Today, when farms are foreclosed, the repossessed land is frequently purchased by a real estate or other commercial developer. As a result, areas once covered with crops or lying fallow are stripped and paved. The loss of vegetation in these areas increases the reflective surface of the planet - what climatologists refer to as ``albedo.'' Studies indicate that when albedo increases, precipitation levels decline, promoting a cycle that leads to permanent loss of productive soil through the process of desertification. Moreover, a number of more recent scientific studies suggest that if the ozone layer thins, crop yields will fall. And the loss of ground cover itself increases the amount of carbon dioxide in the atmosphere, contributing to global warming.
These conditions pose potentially widespread dangers to our well-being and to the health of our environment. They should assume the highest priority for those who are currently involved in formulating policies for this nation's future and, in particular, for those who are attempting to revise current agricultural policies and programs.
How might such policies be reframed in light of these threatening ecological conditions?
One alternative would be to use the funding currently allocated to ongoing subsidies to purchase outright a certain percentage of a farmer's land and allow such land to lie fallow as part of a national agricultural reserve.
Another alternative would be to encourage owners to convert land to agro-forestry - planting, harvesting, and replanting trees. Agro-forestry industries could be given a tax break to initiate such ventures and nonprofit development groups currently active abroad could be enlisted to train farmers in agro-forestry practices.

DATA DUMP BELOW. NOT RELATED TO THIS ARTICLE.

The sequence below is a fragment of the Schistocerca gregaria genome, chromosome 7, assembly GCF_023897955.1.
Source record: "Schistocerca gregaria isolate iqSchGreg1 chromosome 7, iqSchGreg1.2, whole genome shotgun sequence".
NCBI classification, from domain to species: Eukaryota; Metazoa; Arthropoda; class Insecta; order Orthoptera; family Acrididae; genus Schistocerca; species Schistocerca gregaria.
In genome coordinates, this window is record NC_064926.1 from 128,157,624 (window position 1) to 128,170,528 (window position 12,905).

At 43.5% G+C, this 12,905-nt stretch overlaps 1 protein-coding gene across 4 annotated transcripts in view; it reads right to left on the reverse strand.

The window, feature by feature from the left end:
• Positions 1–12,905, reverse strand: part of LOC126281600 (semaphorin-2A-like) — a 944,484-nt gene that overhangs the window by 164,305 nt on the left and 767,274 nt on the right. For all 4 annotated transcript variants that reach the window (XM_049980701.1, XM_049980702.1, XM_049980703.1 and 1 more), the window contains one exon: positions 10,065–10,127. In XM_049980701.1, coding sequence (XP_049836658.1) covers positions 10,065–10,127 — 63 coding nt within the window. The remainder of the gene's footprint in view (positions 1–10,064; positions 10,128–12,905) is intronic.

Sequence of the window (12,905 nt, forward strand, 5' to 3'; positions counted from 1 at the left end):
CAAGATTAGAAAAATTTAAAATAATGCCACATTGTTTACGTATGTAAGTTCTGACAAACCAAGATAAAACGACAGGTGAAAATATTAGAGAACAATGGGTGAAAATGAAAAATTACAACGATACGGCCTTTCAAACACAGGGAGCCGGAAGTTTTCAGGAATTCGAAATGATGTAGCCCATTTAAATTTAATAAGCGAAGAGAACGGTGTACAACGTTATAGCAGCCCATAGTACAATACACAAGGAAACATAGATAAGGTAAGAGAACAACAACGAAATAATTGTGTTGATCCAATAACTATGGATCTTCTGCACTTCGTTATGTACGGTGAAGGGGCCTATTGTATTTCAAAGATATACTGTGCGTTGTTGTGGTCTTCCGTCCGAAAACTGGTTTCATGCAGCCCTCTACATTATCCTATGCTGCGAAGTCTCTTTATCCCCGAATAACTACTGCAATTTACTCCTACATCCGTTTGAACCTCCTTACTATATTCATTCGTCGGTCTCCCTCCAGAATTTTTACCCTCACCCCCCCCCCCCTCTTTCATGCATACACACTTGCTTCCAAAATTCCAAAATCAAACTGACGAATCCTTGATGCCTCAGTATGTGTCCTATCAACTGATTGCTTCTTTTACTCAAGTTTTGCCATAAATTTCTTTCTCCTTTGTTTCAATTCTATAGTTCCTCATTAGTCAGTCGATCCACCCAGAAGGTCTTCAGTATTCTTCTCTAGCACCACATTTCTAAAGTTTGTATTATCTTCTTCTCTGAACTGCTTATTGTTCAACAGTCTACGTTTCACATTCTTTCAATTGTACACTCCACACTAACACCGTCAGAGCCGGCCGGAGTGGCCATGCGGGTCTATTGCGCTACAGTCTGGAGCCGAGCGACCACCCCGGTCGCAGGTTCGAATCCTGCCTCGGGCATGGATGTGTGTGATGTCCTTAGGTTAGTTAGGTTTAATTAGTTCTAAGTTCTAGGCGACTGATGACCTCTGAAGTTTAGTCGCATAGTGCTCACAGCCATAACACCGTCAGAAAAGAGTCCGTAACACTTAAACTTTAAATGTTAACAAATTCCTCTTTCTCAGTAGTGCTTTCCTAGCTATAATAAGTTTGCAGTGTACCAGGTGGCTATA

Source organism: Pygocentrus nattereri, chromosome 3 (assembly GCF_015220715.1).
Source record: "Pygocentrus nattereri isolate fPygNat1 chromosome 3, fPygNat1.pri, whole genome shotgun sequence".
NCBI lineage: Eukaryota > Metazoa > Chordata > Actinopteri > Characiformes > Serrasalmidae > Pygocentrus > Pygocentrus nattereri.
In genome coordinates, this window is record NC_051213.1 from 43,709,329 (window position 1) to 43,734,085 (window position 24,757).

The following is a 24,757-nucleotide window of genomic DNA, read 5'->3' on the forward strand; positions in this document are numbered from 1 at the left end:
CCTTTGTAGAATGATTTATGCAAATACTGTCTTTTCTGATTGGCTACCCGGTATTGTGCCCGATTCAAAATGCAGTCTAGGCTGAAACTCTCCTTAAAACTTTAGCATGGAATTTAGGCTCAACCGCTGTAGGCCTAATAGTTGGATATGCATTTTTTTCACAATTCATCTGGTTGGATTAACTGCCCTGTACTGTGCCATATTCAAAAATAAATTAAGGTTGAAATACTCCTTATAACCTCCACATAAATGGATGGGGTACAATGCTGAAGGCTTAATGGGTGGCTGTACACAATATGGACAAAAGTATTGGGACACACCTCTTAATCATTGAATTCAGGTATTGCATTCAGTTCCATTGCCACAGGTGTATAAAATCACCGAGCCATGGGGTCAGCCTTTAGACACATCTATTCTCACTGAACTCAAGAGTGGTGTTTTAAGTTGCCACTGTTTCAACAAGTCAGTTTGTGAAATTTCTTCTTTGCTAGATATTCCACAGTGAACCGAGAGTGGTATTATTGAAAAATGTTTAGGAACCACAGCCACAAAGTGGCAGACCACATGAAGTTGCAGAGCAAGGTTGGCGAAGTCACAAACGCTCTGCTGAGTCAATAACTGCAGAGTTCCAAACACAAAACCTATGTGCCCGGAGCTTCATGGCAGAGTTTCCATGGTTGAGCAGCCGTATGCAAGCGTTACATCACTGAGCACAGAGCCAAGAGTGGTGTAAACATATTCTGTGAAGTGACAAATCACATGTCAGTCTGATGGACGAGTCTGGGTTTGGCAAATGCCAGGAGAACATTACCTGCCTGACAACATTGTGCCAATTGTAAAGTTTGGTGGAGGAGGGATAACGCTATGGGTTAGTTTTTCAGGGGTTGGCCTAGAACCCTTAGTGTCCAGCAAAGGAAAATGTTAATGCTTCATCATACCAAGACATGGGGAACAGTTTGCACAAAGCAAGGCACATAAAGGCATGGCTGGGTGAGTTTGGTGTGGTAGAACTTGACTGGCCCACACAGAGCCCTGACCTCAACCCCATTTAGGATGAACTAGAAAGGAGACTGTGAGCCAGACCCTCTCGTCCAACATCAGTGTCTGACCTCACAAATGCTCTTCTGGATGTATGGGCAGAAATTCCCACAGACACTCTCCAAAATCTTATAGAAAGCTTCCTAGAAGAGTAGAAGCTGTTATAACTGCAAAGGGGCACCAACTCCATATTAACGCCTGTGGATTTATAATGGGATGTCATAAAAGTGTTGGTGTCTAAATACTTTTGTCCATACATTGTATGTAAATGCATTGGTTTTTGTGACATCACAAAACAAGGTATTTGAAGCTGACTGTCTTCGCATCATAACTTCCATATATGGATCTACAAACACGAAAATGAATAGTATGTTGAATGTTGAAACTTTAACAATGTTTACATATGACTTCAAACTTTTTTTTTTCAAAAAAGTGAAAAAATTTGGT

Implementing either or both of these alternatives would reduce and eventually eliminate the spiraling cycle of farm subsidies, which comprise a significant share of the current federal deficit. They would allow farmers to trim back production. With the over-production problem diminished, farmers would be assured a better price for their crops without the necessity of continued subsidies.
While there are no studies on the cost of implementing these measures, rough estimates based on the price of land and other factors indicate that they would cost no more and probably less than one year of funding at current subsidy levels. Moreover, they would be a one-shot allocation, thus saving billions in coming years. It is to be hoped that thorough research on the cost of converting land to agricultural reserves or agro-forestry will soon be undertaken.
In light of the uncertainty of future ecological conditions, conserving agricultural land or converting it to agro-forestry industries would appear to be a wise and timely measure and would provide a way out of what now stands as an increasing spiral of exorbitant subsidies stretching far into the future.